Contributor Created with Sketch. Could Leprosy Make a Comeback in LA?


Icon of Jesus healing the ten lepers.
In the name of public health, California’s Democratic leaders have banned mundane modernities like papaya-flavored vape pods and plastic straws. Meanwhile, they rigorously ignore public health nightmares more common to the medieval era. The sprawling homeless camps of Los Angeles are linked to rat infestations, sewage-strewn streets, and typhus.

The latest health warning from the CDC warns that an even older disease threatens the City of Angels: leprosy. Dr. Marc Siegel, professor of medicine and medical director at Doctor Radio at NYU Langone Health, shared his concerns at The Hill:


Promoted from the Ricochet Member Feed by members Created with Sketch. The Cure for Vanity


I found a quotation by Tom Wolfe about vanity: “The surest cure for vanity is loneliness.” I think he’s right; if we have no one to see us or hear us or flatter us, we can simply be who we are.

Speaking of “being who we are,” at times I envy women who have no interest in make-up or primping themselves for others or even for themselves; their lives are simpler. No budgeting money for make-up, hairstyle stuff, skin toners, wrinkle remover products—just being their natural selves. No time needed for putting all that stuff on or taking it off.


Roger Kimball, the Editor and Publisher of The New Criterion, discusses highlights in this month’s issue and reads from its opening pages.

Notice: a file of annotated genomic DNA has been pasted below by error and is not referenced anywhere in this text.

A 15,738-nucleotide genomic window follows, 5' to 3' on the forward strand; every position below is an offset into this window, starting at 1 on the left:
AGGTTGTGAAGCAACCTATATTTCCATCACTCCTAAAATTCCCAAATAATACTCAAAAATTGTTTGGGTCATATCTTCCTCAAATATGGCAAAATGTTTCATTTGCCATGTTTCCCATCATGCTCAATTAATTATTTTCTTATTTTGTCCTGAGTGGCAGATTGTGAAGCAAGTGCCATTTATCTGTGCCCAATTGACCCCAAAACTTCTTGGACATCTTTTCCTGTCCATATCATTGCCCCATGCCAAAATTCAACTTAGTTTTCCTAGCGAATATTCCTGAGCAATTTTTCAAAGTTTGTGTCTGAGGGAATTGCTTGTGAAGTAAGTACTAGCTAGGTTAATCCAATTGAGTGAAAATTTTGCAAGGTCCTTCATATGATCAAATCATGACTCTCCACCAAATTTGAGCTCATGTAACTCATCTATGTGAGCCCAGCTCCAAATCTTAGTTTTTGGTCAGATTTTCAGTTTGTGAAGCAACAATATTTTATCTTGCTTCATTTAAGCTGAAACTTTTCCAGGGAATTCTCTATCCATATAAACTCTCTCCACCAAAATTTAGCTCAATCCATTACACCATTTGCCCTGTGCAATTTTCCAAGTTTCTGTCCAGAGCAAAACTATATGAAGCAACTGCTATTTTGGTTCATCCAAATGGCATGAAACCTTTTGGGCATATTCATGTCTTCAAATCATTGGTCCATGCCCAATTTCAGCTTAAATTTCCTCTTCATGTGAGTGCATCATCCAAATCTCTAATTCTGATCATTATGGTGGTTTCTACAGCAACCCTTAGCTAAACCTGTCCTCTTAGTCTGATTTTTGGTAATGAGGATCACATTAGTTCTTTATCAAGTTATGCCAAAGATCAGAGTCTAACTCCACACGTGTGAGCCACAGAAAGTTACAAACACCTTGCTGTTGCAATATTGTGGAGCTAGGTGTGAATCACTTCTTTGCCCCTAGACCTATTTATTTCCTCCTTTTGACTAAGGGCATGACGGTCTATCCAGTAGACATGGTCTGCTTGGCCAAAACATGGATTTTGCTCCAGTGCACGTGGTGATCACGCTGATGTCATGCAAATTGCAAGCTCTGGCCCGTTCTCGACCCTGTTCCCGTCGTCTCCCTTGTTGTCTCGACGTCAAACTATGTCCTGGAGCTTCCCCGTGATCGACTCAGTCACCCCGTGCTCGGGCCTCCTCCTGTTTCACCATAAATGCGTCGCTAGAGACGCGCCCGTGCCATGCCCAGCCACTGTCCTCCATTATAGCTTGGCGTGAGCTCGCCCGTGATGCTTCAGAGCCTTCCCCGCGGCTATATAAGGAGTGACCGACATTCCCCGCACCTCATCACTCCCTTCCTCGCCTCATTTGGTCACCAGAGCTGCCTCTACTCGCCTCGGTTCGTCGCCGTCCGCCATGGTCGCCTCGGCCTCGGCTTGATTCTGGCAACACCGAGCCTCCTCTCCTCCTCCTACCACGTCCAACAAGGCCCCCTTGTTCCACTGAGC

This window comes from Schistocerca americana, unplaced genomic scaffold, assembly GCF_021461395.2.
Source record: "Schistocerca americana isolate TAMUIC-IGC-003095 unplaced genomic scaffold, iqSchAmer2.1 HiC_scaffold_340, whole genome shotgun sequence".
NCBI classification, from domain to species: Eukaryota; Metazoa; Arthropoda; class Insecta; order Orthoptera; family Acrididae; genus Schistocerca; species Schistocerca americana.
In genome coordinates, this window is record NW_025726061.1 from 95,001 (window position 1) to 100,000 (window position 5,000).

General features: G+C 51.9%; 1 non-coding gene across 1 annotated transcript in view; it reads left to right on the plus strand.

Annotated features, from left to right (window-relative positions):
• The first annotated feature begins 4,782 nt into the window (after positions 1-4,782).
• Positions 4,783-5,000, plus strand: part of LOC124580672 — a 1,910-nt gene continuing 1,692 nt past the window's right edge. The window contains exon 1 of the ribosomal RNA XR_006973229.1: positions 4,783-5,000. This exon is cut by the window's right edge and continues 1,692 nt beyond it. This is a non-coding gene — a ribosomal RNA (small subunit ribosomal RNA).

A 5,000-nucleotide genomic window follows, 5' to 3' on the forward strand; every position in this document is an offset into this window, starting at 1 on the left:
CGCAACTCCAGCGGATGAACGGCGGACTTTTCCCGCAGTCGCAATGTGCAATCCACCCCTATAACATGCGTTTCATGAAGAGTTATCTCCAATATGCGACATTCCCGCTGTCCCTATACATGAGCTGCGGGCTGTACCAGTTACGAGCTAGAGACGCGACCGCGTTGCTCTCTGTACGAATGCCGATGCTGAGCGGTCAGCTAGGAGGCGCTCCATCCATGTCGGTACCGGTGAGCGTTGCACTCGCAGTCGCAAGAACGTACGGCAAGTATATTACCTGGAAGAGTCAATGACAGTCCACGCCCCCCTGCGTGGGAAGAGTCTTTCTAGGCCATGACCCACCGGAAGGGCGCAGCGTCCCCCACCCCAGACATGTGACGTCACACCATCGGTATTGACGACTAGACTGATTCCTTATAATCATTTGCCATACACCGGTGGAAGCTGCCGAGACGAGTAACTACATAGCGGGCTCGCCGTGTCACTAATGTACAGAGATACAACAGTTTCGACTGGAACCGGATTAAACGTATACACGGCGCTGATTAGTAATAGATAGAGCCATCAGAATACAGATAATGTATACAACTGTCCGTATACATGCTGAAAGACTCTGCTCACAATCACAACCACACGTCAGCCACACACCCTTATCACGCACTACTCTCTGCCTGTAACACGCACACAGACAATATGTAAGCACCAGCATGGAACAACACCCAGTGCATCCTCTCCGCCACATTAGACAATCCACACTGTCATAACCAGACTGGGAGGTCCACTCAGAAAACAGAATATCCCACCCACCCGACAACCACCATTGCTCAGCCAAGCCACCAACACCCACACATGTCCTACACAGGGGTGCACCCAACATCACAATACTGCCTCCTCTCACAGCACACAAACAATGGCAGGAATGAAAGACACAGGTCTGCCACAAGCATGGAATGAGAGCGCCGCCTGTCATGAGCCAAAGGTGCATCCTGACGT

Promoted from the Ricochet Member Feed by members Created with Sketch. Pogrebin and Kelly: The Problem of Moral Orphans


An elderly priest I knew years ago had an impressive scholarly background in moral theology and philosophy. Despite that wealth of sophisticated moral reference points, he told me even at his advanced age his first consideration in matters of morals and conscience was still whether it was the kind of thing his parents, aunts, uncles, and siblings would do or approve.

His example is very human and normal—in a healthy society. Ideally, each child would have parents who are part of a community of parental peers who inculcate a shared set of reference points that guide us such that we rarely need a formal overlay of explicit rules. We know what is right and wrong by example and intuition. My mother knew that when I hopped on my bike to go off for hours at a time. If I got into mischief that (a) other adults would intervene and that (b) she would hear about it. More importantly, I knew that too.


Promoted from the Ricochet Member Feed by members Created with Sketch. I Treat Bob in Portland While I Drink Beer in a Bar in Naples


Criminently! I’ve ruined my post by giving out too much information in its title. Now there’s not much to add.

Well, now that I’m down here, I might as well flesh it out a bit.


Promoted from the Ricochet Member Feed by members Created with Sketch. Status and Statutes of Limitation


Barr Omar and EllisonIt is likely that Congresswoman Ilhan Omar got to this country at age 12 as a matter of immigration fraud by her father, got her citizenship at age 17 as a result of her father’s further immigration fraud, and committed immigration fraud herself in a sham marriage to a biological brother who wanted status in this country. AND. None of this, because of the way the laws are written, will likely result in her being stripped of her citizenship or facing any federal charges. What we can and should expect is a high profile public briefing by Attorney General Barr, laying out the facts and the law and, very importantly, tying the facts of this case to the massive fraud perpetrated on American citizens by Somali “refugees.” Attorney General Barr should then tie the massive fraud to our government agencies and to supposedly do-gooder non-governmental organizations, several with Christian churches in their names. In so doing, Barr should also address the way this past fraud has been revived and multiplied at our southern border.